MOSCOW — Russian Baptists denounced the injection of religion into politics after a bogus newspaper circulated in a mayoral race falsely identified a candidate as a Baptist in an effort to besmirch his character.
According to Internet reports, a counterfeit newspaper stuffed into mailboxes in the western Russian city of Smolensk claimed Baptists were supporting a mayoral candidate in hopes that his election would cause Baptists to rival the Russian Orthodox Church for influence.
“Russian Baptists are for Maslakov!” appeared as a banner headline in the supposed special edition of The Protestant, presumably forged as a political dirty trick.
The article claimed that Baptists all over Russia and from around the world were hoping candidate Sergy Maslakov “will become the first Baptist mayor in Russia” in the upcoming March 1 election. But Baptist leaders said Maslakov, one of 10 candidates running for mayor, is largely unknown outside the region and has no known ties to Baptists.
The article alluded to rumors of rampant sexual immorality and pedophilia among Baptists, and implied Russian Baptist churches are funded largely by Western sources, including the government of the United States.
“Political con-artists are trying to turn the respected, 140-year history of Baptists in Russia into a horror story in hopes of helping and hurting certain political parties,” said Vitaly Vlasenko, the Russian Baptist union’s director of external church affairs.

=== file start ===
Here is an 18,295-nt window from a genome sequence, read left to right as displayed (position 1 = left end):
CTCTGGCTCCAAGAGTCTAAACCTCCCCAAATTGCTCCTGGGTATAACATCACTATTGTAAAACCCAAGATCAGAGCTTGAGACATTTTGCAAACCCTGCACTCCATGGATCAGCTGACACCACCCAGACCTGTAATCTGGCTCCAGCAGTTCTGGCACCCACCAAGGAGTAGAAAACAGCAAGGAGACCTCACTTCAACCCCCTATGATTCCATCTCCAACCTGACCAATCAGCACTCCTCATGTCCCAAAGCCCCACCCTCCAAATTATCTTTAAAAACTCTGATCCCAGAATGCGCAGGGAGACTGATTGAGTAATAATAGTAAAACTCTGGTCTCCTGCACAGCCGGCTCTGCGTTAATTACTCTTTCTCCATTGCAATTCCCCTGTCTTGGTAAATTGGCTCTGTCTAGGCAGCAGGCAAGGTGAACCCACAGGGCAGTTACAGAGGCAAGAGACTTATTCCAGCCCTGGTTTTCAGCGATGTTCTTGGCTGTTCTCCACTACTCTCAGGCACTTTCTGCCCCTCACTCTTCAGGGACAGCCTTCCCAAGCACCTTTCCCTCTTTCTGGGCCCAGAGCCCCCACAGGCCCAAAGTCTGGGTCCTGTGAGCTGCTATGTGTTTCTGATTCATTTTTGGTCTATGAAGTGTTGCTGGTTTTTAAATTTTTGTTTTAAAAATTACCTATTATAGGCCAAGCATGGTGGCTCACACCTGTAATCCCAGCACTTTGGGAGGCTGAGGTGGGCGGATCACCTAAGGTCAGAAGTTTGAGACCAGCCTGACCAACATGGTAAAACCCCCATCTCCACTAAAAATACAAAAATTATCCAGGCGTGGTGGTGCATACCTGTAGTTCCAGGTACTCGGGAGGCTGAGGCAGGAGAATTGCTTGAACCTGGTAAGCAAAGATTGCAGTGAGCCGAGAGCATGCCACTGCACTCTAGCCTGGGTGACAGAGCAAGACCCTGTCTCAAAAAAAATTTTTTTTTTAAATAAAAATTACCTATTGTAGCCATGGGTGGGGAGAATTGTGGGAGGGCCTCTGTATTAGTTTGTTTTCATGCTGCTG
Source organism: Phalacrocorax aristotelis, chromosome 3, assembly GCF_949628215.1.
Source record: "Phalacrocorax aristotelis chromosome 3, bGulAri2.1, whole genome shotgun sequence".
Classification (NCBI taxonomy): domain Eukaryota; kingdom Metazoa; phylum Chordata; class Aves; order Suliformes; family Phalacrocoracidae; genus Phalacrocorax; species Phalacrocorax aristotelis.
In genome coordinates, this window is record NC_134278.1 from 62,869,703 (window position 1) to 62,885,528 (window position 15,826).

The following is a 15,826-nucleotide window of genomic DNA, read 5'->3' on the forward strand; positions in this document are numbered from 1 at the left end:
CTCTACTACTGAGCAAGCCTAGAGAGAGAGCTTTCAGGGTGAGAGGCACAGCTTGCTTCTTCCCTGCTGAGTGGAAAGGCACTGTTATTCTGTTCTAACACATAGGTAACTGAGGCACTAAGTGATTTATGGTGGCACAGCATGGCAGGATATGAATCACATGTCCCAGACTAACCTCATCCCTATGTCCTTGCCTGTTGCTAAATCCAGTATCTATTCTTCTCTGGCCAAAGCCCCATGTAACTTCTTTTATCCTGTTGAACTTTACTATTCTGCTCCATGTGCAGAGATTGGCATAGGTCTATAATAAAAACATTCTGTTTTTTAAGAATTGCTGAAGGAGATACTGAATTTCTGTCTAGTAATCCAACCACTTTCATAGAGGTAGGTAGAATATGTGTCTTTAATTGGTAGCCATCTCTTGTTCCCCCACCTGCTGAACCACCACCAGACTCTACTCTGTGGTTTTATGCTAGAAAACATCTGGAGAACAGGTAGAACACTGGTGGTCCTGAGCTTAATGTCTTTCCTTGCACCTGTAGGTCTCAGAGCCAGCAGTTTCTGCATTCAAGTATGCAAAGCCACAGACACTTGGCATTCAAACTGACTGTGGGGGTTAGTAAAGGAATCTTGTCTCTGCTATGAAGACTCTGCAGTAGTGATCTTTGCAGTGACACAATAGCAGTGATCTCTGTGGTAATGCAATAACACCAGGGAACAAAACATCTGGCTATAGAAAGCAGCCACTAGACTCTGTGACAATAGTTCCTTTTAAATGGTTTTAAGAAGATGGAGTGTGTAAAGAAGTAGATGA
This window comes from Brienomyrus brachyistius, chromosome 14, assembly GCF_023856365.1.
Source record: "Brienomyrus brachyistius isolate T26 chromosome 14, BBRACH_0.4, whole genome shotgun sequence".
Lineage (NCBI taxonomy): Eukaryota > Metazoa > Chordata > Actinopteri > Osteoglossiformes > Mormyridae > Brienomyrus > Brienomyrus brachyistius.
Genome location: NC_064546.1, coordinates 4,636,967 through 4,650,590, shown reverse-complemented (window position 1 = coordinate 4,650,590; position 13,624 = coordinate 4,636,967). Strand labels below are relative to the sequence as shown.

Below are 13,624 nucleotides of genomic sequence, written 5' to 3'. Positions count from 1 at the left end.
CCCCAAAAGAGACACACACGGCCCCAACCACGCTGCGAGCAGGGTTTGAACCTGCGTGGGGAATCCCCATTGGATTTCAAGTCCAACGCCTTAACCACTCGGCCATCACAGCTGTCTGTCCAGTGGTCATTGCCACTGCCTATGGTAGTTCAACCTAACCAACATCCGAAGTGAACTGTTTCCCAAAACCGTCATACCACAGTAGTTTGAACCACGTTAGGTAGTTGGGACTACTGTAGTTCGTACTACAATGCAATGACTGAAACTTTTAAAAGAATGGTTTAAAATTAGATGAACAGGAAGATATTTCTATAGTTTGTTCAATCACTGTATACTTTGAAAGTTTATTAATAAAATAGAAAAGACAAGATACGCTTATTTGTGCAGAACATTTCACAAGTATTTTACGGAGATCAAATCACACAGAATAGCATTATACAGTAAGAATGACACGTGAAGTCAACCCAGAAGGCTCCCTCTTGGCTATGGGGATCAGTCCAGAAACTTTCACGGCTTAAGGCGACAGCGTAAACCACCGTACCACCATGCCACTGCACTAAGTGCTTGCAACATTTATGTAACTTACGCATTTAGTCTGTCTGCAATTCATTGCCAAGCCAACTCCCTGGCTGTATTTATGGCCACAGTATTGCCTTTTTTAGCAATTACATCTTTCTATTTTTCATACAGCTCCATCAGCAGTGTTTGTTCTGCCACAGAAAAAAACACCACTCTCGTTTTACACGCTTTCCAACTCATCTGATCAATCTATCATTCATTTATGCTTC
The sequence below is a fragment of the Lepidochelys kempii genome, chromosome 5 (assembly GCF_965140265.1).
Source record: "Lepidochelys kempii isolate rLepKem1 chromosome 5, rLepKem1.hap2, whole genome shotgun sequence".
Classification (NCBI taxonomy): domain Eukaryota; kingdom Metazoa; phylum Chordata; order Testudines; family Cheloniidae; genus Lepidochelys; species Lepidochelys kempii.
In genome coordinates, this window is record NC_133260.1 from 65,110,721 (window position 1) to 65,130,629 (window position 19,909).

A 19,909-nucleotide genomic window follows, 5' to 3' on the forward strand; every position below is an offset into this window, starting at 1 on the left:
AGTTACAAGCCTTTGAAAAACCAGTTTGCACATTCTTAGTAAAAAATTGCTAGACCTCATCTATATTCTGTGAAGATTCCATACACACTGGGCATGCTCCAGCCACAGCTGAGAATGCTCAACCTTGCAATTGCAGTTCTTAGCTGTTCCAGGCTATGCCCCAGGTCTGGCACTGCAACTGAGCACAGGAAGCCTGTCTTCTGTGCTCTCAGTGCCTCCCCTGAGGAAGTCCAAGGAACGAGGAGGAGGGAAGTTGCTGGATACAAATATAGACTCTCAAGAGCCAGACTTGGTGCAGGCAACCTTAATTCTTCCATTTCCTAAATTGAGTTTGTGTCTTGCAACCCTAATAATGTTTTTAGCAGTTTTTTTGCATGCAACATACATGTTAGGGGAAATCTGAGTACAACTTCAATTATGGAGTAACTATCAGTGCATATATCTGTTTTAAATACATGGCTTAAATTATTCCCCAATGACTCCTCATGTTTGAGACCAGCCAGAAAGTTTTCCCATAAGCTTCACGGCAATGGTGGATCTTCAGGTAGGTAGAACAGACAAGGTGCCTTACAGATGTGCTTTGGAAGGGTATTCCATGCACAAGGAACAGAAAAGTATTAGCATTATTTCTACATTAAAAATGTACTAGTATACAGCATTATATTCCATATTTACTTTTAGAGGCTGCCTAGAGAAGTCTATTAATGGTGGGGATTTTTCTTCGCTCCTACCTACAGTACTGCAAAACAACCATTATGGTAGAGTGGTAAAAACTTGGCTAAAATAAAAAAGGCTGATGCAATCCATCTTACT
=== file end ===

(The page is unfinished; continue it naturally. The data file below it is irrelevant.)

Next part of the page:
Viktor Ignatenkov, pastor of First Baptist Church of Smolensk, told the Slavic Legal Center the candidate has no relationship to Baptists and has never been a member of a Baptist church. He said the anonymous authors apparently intended to inflame irreligious strife with statements about Baptists that are patently false.
Anatoly Pchelintsev, a university professor and chief editor of the Religion and Law journal told Slavic Legal Center that Baptists have never conducted themselves in ways described in the newspaper or interfered in political activity. He joined Russian Baptists in saying law enforcement should investigate who was behind the publication.
Smolensk, with more than 300,000 citizens, is one of Russia’s oldest cities and scene of some of the heaviest fighting during World War II. Located on the Dnieper River, it is a port city and important rail junction for distribution of agricultural products and other goods.
It is also hometown of the new Russian Patriarch, Metropolitan Kirill, who supports better relations between the Orthodox Church and other faith groups.
Tensions between Orthodox leaders and minority faiths are not uncommon in the former Soviet Union. Last year a court in Smolensk dissolved a Methodist church for having a Sunday school attended by four children, but Russia’s Supreme Court later reversed the decision.
The First Baptist Church of Smolensk, on the other hand, was recognized by the government of Vladimir Putin with a medal recognizing its social ministries.
The International Baptist Theological Seminary in Prague, Czech Republic, recently sponsored a groundbreaking conference aimed at improving Baptist-Orthodox relations in European contexts with an Orthodox religious majority.
(EDITOR’S NOTE — Allen is senior writer for Associated Baptist Press.)